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As it Happened: Harvard Commencement 2023
Massachusetts’ top court on Thursday partially revived a lawsuit filed by Tamara K. Lanier, who is suing Harvard over its possession of photographs she says depict her enslaved ancestors, ruling that Lanier has grounds to sue the school for emotional distress.
The state’s Supreme Judicial Court partially overturned a lower court decision throwing out the case. Citing Harvard’s response to Lanier’s attempts to obtain the photographs, the Court wrote Lanier’s allegations “plausibly support” her emotional distress claim.
In the decision, the Court ruled that Lanier’s allegations are sufficient grounds to pursue her original claim that Harvard negligently inflicted emotional distress, as well as the more severe civil charge of “reckless infliction of emotional distress.” The suit was dismissed by the Superior Court in March 2021, and Lanier’s attorneys since sought a second opinion from the Supreme Judicial Court.
“We are gratified by the Massachusetts Supreme Court’s historic ruling in Tamara Lanier’s case against Harvard University for the horrible exploitation of her Black ancestors, as this ruling will give Ms. Lanier her day in court to advocate for the memory of Renty,” Lanier and her attorneys, Benjamin L. Crump and Joshua D. Koskoff, said in a joint statement Thursday.
Both Crump and Koskoff have litigated cases that have drawn national headlines. Crump has represented the families of Ahmaud Arbery, Breonna Taylor, George Floyd, and Henrietta Lacks, as well as residents of Flint, Michigan, who were affected by the contaminated water in the city.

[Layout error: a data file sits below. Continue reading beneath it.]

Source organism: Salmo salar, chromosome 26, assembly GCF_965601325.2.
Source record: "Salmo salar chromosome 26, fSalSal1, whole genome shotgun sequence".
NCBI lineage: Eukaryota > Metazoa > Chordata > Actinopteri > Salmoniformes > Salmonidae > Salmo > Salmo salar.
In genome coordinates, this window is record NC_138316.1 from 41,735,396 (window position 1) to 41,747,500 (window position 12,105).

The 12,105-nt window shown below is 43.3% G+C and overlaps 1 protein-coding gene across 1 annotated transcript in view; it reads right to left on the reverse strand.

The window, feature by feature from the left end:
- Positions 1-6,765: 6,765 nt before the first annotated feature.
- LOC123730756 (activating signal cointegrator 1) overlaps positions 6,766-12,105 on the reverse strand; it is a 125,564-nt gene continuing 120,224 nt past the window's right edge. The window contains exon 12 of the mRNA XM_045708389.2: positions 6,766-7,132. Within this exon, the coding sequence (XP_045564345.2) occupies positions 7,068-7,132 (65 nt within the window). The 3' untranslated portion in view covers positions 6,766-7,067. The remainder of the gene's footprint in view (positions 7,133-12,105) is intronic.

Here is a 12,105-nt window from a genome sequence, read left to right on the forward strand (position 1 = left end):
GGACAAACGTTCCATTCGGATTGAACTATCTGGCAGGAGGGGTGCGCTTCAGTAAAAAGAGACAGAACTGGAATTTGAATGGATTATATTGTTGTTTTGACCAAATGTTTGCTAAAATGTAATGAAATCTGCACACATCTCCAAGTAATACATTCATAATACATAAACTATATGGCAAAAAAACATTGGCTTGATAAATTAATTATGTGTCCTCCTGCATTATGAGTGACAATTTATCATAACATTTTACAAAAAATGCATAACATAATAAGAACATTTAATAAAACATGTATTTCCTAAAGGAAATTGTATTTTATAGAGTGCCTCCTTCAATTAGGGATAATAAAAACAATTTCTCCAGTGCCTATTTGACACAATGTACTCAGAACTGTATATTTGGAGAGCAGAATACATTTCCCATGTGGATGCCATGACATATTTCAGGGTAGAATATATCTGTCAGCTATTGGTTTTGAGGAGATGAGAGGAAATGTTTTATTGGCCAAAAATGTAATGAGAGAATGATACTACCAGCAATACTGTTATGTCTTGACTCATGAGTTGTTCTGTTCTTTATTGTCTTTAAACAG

Koskoff previously represented the families of the victims of the Sandy Hook Elementary mass shooting in their successful lawsuit against Remington Arms — the manufacturer of the AR-15 — and represents families exploring legal action against gunmakers who manufactured the weapons used in the Uvalde, Texas, and Buffalo, New York, mass shootings.
The Supreme Judicial Court’s decision does not, however, side with Lanier on all counts.
The justices affirmed the lower court’s dismissal of Lanier's claim that Harvard violated the Massachusetts Civil Rights Act, as well as her property claims to photographs which according to the lawsuit depict her great-great-great-grandfather, Renty, and his daughter, Delia.
The case has been remanded to the Superior Court, which will review Lanier’s emotional distress claims in light of the decision by Massachusetts’ highest court.
“Harvard was put on notice that she would reasonably be greatly concerned about how the images — created through coercion and depicting her ancestors in a degrading, dehumanizing light — would be used, displayed, and disseminated,” the Supreme Judicial Court wrote. “Because, as alleged, Harvard did just the opposite, its actions plausibly rose to the level of extreme and outrageous conduct.”
The lawsuit, brought against the University in 2019, surrounds Harvard’s possession of daguerreotypes which are believed to be among the oldest existing photographs of enslaved people. The photographs were commissioned by Harvard biologist Louis Agassiz for a research project based in polygenism — a racist pseudoscience that claims that some racial groups are genetically inferior — and are currently housed in the Peabody Museum of Archaeology and Ethnology.